Authorities struggle to control a large bushfire that has set ablaze 72,000 hectares of land in Fraser Island. Any civilian access to the area is restricted from 5:00 PM today.
The bushfire started from an illegal campfire on October 15. The incident previously prompted the temporary evacuation of several campgrounds. Firefighting efforts have since been launched, but wind conditions continue to pose challenges in completely extinguishing the fire.
(Photo: The Environmental Cowboy, Facebook) Firefighters have been battling out a huge bushfire in Fraser Island since mid-October.
Limited Access Starting Today
Residents and visitors are advised to restrict their movements to avoid casualties. Although residents are not asked to leave, the use of inland roads will be limited. Likewise, tourists with planned trips to Fraser Island are also encouraged to cancel their vacation.
As the weather dictates the direction of fire movements, Fire Commissioner Greg Leach assured everyone that they would immediately alert concerned individuals of necessary actions in case of greater risks.
They have been working closely with the resort operators, who are also ready to take action and evacuate if needed. Crews are also set to meet up with people from the Happy Valley community to prepare them.
Some bushfires are burning in the Wide Bay-Burnett region, so residents are warned to be vigilant and report any fires immediately.
Meanwhile, visitors at Kingfisher Bay Resort, which is on the western side of the island, remain undeterred. With the fire still 25 to 30 kilometers away, resort manager David Hay said visitors had not encountered any problems aside from occasional smoke on some tours.
Firefighting Efforts Struggle to Match Furious Fire
Firefighting crews, including Queensland Parks and Wildlife Rangers and Butchulla rangers, have joined forces to contain the bushfire. Authorities also employed water-bombing aircraft like the Bundaberg-based large aerial tanker.
Aside from the weather, the area’s terrain and vegetation also affect the extent of the spread. With its thick canopy and sandy soils, even a small ember is a threat that can endanger what firefighters have worked on for days.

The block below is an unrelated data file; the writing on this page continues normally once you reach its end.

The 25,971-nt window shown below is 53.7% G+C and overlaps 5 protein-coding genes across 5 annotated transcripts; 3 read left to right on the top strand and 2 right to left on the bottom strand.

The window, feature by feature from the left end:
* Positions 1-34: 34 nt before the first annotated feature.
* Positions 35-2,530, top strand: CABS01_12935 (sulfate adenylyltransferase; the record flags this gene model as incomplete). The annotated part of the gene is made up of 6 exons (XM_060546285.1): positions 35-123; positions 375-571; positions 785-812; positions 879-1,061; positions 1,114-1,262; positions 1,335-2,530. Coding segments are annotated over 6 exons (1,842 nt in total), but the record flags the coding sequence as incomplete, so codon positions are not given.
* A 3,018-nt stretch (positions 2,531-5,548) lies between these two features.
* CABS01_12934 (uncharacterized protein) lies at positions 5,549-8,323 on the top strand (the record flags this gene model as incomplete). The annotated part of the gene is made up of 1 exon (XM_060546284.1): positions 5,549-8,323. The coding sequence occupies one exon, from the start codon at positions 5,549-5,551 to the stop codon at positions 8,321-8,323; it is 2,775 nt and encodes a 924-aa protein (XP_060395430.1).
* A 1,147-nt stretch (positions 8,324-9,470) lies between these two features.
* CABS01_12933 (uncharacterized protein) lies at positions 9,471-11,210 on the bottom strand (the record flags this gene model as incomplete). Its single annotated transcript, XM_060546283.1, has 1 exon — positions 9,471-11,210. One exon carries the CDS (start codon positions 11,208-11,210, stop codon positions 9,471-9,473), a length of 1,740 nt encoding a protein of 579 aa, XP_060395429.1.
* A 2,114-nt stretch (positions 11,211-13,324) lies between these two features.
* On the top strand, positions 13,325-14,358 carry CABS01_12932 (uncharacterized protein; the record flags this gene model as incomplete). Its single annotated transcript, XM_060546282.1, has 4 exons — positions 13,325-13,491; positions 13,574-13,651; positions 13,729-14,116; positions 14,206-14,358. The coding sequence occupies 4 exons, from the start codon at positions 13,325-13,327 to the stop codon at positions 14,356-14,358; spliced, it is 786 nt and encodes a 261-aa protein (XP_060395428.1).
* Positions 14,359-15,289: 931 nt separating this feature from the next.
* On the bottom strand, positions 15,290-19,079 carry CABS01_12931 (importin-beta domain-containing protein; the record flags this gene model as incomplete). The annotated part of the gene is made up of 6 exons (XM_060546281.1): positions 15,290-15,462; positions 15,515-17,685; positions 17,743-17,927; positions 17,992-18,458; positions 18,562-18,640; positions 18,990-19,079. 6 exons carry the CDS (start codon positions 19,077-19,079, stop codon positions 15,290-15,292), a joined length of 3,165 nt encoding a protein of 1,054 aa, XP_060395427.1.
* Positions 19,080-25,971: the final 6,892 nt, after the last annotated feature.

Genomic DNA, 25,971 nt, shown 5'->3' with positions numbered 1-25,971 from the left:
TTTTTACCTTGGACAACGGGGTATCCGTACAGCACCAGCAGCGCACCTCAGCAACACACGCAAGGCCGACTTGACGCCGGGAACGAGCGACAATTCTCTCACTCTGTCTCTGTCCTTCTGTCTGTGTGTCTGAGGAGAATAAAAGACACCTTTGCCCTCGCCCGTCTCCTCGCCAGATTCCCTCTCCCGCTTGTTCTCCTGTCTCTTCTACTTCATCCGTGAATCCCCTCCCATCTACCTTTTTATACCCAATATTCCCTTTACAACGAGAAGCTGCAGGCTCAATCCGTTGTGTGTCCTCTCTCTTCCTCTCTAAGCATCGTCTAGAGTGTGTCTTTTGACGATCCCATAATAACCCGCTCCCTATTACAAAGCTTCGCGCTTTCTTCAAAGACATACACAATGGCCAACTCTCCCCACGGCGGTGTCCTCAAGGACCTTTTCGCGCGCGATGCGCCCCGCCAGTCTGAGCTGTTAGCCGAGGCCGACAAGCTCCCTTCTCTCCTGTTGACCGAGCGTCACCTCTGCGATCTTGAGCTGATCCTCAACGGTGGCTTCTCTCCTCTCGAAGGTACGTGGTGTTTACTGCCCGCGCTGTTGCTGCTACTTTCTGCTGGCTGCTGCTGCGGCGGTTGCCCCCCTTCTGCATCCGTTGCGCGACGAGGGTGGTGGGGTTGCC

Peter Hollier, Queensland Fire and Emergency Service Rural Fire Service North Coast regional manager said that they poured in under 300,000 liters of water in just a day. However, it remained futile in taming the fire.
A heavy and steady downpour of rain would make a significant difference in the situation as it can help penetrate the thick vegetation and put the fire out. The weather has been parched as there is no significant rainfall on the island for some time.
Authorities Foresee Tough Days Ahead
With the bushfire out of control, blackening more than 40 percent of the island, more reinforcements were sent to battle out the situation. However, stronger winds and changing wind directions threatens to make emergency response more difficult.
According to Michael Koch, area director of Rural Fire Service, the wind was due to switch from a southerly to a northerly on Sunday. This would turn the bushfire towards the eastern side of the island, potentially affecting Happy Valley and Cathedrals.
To make situations worse, a heatwave is predicted to affect parts of Queensland over the weekend and into next week. Temperatures are predicted to exceed 40°C. With such conditions, bushfires can easily ignite and spread quickly.
As the fire continues to march towards nearby areas, fire behavior specialists and mapping crews are laying out strategies to prevent the breach on the next containment line. They aim to steer away from the fire from major infrastructures, so they are already mapping the likely spread of fire in the coming days.
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